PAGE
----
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Center for a Livable Future

 

October 7, 2014

The Spirit of Inquiry: Honoring Bob Lawrence


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Speakers Lance Price, Al Sommer, and Polly Walker shared a moment.

 

“I tip my hat to Bob Lawrence for being such an inspiration,” said Lance Price, a former CLF-Lerner Fellow and microbiologist who investigates the connections between antibiotic resistance and agriculture.

Monday, the Johns Hopkins Bloomberg School of Public Health held a special symposium honoring Robert S. Lawrence, MD, who is stepping down as the director of the Johns Hopkins Center for a Livable Future (CLF), after 18 years in that role.  The 3-hour scientific symposium explored topics ranging from apartheid medicine to human rights health care to antibiotic resistance. He helped to found the Center in 1996, envisioning an academic center that would use the best science available to illuminate the connections among agriculture, diet, environment, and public health. His vision for the Center was to extend its reach beyond a role as a think tank, and with that aim in mind he steered the CLF toward deep engagement and outreach with various communities, from policymakers at all levels, to urban and rural farmers, to low-income food shoppers receiving SNAP benefits.

Dr. Lawrence’s long career has spanned service as a physician, as an officer with the Epidemic Intelligence Service at CDC, as an associate dean at the Bloomberg School, and as a co-founder of Physicians for Human Rights (PHR), which shared the 1997 Nobel Peace Prize for its work to eliminate the use of antipersonnel landmines.

The scientific symposium, titled “Beyond Tilting at Windmills: One Physician’s Remarkable Journey in Public Health,” comprised two scientific sessions, the first focusing on the emergence of human rights as a framework for public health, and the second focusing on the benefits of a public health perspective in changing our food system. Presenters for those sessions included Jack Geiger (CUNY Medical School), Jennifer Leaning (Harvard University), Leonard Rubenstein (Bloomberg School), Kellogg Schwab (Bloomberg School), Lance Price (George Washington University), and Frederick Kirschenmann (Stone Barns Center for Food and Agriculture).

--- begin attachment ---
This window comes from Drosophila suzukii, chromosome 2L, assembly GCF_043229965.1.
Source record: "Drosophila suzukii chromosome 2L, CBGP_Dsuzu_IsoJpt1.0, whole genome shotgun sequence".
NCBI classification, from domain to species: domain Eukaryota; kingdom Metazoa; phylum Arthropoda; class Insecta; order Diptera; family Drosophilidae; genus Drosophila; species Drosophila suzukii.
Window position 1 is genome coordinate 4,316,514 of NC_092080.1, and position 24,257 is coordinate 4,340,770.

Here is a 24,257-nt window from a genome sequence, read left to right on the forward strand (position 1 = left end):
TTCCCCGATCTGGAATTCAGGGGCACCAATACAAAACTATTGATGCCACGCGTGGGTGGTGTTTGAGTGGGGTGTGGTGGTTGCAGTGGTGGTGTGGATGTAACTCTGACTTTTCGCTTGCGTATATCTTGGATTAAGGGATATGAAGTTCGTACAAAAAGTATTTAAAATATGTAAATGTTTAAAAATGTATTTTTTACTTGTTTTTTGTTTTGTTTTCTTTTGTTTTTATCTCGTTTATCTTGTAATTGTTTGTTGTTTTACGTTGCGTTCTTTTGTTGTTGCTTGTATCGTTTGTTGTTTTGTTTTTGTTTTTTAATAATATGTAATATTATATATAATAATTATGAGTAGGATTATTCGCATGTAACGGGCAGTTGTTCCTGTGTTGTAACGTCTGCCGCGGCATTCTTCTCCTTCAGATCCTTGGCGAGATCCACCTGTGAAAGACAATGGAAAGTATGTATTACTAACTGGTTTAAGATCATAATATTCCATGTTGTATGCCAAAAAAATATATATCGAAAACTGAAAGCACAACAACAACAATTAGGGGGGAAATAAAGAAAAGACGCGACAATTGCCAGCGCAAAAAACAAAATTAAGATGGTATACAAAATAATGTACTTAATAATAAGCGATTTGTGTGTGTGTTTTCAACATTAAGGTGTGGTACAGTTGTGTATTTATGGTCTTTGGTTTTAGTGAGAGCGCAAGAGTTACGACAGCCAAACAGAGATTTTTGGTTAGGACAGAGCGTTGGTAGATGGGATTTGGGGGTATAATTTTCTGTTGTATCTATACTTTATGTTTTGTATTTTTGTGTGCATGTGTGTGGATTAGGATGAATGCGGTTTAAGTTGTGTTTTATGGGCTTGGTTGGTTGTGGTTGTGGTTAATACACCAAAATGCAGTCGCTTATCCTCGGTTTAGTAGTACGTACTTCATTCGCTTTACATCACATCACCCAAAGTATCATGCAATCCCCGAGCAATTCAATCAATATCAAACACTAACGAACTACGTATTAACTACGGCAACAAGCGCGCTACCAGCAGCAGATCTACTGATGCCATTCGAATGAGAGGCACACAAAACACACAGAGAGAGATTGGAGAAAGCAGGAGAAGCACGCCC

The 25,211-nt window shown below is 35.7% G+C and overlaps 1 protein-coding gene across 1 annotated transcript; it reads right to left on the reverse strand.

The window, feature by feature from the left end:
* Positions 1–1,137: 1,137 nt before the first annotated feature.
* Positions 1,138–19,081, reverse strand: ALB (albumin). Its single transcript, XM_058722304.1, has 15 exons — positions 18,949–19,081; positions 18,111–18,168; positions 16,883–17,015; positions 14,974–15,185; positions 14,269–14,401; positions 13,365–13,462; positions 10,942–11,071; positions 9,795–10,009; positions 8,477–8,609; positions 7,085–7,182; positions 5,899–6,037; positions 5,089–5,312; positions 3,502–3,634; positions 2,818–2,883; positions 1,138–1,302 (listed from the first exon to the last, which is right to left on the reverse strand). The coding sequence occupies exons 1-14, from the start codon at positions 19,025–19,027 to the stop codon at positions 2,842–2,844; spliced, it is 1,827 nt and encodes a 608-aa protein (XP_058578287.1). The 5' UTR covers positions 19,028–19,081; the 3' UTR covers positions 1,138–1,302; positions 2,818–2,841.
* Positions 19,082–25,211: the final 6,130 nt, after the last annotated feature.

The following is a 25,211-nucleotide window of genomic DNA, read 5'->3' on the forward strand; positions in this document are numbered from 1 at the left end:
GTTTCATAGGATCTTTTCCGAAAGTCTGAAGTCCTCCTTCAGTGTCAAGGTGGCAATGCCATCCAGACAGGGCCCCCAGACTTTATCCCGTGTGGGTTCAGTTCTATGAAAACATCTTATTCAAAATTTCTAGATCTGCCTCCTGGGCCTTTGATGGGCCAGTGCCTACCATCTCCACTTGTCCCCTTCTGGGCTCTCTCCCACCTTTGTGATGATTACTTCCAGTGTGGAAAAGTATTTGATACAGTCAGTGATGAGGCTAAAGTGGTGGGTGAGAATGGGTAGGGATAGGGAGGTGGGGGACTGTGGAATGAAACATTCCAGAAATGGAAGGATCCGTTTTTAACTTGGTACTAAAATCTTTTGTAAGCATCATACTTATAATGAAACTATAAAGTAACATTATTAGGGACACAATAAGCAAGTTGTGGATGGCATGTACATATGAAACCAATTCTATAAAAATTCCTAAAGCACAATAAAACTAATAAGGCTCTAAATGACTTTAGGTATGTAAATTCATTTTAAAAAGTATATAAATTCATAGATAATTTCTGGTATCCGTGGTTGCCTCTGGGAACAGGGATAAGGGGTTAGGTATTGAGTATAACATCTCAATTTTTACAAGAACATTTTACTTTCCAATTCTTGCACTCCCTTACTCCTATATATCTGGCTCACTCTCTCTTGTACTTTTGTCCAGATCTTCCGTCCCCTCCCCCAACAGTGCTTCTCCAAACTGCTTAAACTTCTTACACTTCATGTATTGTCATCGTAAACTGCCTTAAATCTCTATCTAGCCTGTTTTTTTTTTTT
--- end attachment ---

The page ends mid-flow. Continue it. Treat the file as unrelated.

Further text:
“Bob Lawrence is a Renaissance man of the human rights movement,” said Jack Geiger, who, like Dr. Lawrence, is a co-founder of PHR.

Mr. Rubenstein spoke about Dr. Lawrence’s work in the human rights arena and recounted his first involvement in 1983 when he went to El Salvador to investigate the disappearances of 16 health care workers. “Bob Lawrence started the incredibly important tradition of reporting on human rights attacks on health care workers,” he said. Dr. Lawrence is credited with pioneering the systematic investigation of violence against health workers.

Wayne Roberts, a colleague of Dr. Lawrence and author of The No Nonsense Guide to World Food and Food for City Building, wrote in an online tribute: “I think the greatest tribute to him is that the Center will continue to make progress after his alleged retirement, because he built for successors as well as for success during his tenure.”

 “Bob has been a leader and a visionary in helping us understand the implications of wanting our food fast, cheap, and convenient,” said Mr. Kirschenmann.

“What I learned from Bob,” said Dr. Price, “is to communicate clearly and simply, especially when translating scientific research for policymakers.”

The symposium closed with an hour of reflection on Dr. Lawrence’s career and contributions to public health. Speakers included Alfred Sommer (Dean Emeritus, Bloomberg School), Grace Chan (Harvard School of Public Health), James Yager (Bloomberg School), Polly Walker (co-founder of CLF), and his five children.

“Bob Lawrence was the best model a young student in public health could ever hope for,” said Ms. Chan. “The waves and waves of students who come back year after year are a testament to Bob,” said Ms. Walker.

His children spoke about growing up in the Lawrence household and the spirit of inquiry that their father and mother, Cynthia Lawrence, instilled in them. “Once when we were young, we wondered out loud what it would be like to be at the dinner table with a Nobel laureate,” said one of his sons. Eventually they found out.

 

—Christine Grillo